David Brownlow, who taught himself to paint by reading art books, earned
a permanent spot in North Texas Art history as a member of the Fort
Worth Circle. His work is included in the collections of the Modern Art
Museum of Fort Worth, the Dallas Museum of Art, the Amarillo Museum of
Art and several others.
The Fort Worth Circle was a group of painters who transformed the
region’s art scene after World War II. Mr. Brownlow’s experimentation
led to success in producing modernist and abstract pieces, said Morris
Matson, a Fort Worth art collector and former City Council member.
He’s probably as widely collected as any Fort Worth artist because he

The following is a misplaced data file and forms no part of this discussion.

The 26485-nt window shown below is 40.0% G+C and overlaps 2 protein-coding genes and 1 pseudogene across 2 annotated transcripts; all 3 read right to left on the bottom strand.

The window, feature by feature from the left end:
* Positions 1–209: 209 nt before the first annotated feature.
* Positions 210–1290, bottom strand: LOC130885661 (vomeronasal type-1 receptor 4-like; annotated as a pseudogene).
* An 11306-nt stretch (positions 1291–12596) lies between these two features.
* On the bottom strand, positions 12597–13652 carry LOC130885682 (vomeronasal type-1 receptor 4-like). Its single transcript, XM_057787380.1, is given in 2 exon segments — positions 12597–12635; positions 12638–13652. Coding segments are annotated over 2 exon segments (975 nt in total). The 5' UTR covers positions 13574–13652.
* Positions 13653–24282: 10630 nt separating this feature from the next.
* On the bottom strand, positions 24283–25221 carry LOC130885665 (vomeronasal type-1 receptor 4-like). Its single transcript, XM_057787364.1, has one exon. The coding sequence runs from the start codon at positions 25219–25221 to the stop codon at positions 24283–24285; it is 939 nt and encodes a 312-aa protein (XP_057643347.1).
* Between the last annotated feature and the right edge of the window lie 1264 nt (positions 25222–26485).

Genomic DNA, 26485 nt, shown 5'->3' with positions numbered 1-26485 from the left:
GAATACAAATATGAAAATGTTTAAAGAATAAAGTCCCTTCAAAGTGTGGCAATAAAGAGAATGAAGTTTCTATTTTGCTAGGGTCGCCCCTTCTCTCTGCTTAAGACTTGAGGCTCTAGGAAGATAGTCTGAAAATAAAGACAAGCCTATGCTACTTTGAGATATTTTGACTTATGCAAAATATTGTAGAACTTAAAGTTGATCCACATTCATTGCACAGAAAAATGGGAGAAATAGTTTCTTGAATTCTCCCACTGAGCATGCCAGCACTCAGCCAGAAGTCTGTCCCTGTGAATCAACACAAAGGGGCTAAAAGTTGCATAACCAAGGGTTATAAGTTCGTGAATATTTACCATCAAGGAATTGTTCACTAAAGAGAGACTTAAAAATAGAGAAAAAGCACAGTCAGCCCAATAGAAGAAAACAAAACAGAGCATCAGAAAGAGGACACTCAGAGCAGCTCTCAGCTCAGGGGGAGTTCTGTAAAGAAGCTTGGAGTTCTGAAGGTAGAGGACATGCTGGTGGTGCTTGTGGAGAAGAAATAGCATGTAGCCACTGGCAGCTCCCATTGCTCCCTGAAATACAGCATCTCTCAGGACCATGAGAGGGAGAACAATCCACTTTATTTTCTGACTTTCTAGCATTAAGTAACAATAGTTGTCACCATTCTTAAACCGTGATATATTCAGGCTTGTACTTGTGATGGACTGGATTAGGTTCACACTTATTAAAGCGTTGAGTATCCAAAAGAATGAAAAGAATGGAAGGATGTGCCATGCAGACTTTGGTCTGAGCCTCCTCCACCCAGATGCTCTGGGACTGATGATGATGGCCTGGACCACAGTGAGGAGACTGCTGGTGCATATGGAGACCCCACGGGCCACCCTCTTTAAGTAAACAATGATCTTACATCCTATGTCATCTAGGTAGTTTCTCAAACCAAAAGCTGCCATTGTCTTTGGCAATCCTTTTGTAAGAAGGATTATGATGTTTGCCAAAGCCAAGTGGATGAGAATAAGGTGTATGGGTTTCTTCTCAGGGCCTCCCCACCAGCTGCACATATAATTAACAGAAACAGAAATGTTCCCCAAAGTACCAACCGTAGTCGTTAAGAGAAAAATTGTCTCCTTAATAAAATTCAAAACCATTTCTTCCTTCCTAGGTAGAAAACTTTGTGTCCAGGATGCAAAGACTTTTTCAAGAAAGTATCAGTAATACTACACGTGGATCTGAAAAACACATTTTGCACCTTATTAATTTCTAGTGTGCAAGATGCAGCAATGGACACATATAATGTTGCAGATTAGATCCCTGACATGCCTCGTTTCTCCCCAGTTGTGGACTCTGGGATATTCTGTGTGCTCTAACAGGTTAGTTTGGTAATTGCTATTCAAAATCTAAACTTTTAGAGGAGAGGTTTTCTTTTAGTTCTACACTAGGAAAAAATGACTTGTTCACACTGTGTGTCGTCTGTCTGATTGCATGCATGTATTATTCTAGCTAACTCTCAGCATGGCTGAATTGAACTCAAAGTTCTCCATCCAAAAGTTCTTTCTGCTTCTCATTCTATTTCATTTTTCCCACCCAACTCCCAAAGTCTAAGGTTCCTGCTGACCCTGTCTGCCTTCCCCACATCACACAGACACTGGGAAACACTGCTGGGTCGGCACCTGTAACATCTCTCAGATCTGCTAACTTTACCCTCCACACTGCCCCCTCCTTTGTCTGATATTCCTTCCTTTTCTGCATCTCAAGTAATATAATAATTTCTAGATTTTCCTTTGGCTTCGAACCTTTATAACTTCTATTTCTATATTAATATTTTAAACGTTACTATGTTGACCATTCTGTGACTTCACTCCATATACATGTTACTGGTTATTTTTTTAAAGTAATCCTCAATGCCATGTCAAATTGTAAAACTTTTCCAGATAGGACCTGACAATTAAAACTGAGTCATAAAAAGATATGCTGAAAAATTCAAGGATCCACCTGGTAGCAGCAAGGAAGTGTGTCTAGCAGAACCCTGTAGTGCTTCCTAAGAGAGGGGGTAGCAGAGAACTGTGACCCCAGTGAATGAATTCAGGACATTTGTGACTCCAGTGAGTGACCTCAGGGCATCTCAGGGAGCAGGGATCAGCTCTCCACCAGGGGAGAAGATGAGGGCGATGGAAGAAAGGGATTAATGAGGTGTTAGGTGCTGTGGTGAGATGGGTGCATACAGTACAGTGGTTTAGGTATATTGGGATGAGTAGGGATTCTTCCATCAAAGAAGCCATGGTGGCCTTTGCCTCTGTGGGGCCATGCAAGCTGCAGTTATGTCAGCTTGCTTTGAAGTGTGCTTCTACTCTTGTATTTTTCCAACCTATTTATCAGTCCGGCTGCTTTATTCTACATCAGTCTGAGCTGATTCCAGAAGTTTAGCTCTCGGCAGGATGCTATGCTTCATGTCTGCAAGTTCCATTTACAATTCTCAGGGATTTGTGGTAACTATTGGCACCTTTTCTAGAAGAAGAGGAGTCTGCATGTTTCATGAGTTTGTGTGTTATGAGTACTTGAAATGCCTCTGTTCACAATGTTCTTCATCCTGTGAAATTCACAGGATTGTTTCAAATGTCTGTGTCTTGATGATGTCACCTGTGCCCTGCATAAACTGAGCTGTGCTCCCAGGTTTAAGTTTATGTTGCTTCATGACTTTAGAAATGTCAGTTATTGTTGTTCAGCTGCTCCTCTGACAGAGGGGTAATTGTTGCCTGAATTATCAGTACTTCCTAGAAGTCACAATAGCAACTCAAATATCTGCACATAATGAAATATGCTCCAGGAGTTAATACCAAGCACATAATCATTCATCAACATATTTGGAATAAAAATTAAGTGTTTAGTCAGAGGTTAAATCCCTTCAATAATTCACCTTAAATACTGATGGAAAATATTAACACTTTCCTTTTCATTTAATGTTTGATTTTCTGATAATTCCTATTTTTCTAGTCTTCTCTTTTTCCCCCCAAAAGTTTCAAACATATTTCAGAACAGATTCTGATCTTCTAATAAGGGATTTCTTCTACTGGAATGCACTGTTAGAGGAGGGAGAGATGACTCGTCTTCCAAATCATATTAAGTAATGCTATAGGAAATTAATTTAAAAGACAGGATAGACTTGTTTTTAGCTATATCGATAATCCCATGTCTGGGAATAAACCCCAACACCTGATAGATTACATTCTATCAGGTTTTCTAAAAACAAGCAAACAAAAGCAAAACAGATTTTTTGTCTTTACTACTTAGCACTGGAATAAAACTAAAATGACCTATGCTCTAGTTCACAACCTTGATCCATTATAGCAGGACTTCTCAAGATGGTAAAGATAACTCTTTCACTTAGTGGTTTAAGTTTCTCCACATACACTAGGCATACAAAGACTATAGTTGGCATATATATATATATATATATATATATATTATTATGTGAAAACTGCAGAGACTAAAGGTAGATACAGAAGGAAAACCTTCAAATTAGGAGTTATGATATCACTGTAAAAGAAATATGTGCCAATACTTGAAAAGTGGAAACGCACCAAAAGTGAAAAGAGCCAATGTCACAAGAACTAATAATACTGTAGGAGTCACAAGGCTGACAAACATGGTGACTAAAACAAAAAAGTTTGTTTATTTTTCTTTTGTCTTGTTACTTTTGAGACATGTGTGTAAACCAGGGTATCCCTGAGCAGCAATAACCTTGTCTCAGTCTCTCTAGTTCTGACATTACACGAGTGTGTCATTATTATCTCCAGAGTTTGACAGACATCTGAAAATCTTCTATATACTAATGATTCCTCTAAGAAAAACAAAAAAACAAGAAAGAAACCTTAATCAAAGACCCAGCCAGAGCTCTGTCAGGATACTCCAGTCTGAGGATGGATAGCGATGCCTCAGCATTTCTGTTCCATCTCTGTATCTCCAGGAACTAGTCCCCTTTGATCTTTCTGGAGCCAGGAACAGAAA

was so prolific,” Matson said. “Anybody that collects art in Fort Worth
knows who David Brownlow is.”
Born Feb. 18, 1915 Mr. Brownlow was raised on a farm in Tarrant County.
He began painting when he was about 4, said his daughter, Priscilla
Mr. Brownlow learned what he could from books in the Fort Worth Public
Library. He also received encouragement from his junior high school art
teacher and from studying local artist Pattie R. East’s work, according
to biographical information compiled by local art historian Scott Grant
During the war, Mr. Brownlow worked as a sheet metal fabricator at North
American Aviation in Grand Prairie, according to Barker. Later, he
worked in the engineering testing department at General Dynamics. He
quit in 1957 to devote himself full-time to art, McCall said.
Mr. Brownlow worked with palette knife. He was known for abstractions of
architectural forms, most often cathedrals but also cityscapes, oil
derricks and other subjects, according to Barker.
Mr. Brownlow was also a devoted husband, caring for his wife, Margie,
after she was diagnosed with multiple sclerosis, McCall said.